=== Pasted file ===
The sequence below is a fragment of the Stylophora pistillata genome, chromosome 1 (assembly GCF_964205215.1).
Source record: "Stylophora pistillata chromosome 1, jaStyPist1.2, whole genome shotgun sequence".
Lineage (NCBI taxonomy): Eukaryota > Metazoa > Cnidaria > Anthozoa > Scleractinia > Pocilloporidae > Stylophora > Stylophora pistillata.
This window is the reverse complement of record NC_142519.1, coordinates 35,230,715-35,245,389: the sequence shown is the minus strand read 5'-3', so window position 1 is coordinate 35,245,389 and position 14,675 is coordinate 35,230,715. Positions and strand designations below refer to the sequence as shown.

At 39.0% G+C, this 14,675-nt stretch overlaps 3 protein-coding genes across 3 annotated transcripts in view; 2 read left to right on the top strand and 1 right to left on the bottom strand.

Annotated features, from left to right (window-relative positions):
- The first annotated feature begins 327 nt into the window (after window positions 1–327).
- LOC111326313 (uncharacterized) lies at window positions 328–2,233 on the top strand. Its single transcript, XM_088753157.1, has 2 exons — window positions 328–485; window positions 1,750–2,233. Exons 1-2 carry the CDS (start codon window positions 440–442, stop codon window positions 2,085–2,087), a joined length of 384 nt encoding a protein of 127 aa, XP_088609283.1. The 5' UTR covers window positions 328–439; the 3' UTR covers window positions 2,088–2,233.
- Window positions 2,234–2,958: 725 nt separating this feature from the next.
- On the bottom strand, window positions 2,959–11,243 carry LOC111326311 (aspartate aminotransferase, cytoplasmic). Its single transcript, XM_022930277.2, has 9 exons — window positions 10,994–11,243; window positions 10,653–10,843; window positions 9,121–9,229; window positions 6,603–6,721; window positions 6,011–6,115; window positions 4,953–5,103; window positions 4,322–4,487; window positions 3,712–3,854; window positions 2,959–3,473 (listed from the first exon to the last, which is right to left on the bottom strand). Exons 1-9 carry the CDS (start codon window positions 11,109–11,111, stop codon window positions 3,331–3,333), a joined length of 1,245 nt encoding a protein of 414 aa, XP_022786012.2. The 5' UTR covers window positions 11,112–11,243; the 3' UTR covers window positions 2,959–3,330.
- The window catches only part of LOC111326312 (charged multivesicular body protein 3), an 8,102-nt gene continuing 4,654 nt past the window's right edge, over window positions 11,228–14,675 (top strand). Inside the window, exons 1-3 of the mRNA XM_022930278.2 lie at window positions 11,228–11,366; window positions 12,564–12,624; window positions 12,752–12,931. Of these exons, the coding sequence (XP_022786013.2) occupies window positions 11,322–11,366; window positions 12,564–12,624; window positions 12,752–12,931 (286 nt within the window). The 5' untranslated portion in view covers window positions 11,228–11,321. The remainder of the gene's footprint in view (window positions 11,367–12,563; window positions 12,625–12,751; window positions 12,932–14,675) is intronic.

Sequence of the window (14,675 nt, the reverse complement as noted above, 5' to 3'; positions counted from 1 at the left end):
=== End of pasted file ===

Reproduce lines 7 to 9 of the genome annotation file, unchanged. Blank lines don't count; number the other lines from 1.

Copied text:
- The first annotated feature begins 327 nt into the window (after window positions 1–327).
- LOC111326313 (uncharacterized) lies at window positions 328–2,233 on the top strand. Its single transcript, XM_088753157.1, has 2 exons — window positions 328–485; window positions 1,750–2,233. Exons 1-2 carry the CDS (start codon window positions 440–442, stop codon window positions 2,085–2,087), a joined length of 384 nt encoding a protein of 127 aa, XP_088609283.1. The 5' UTR covers window positions 328–439; the 3' UTR covers window positions 2,088–2,233.
- Window positions 2,234–2,958: 725 nt separating this feature from the next.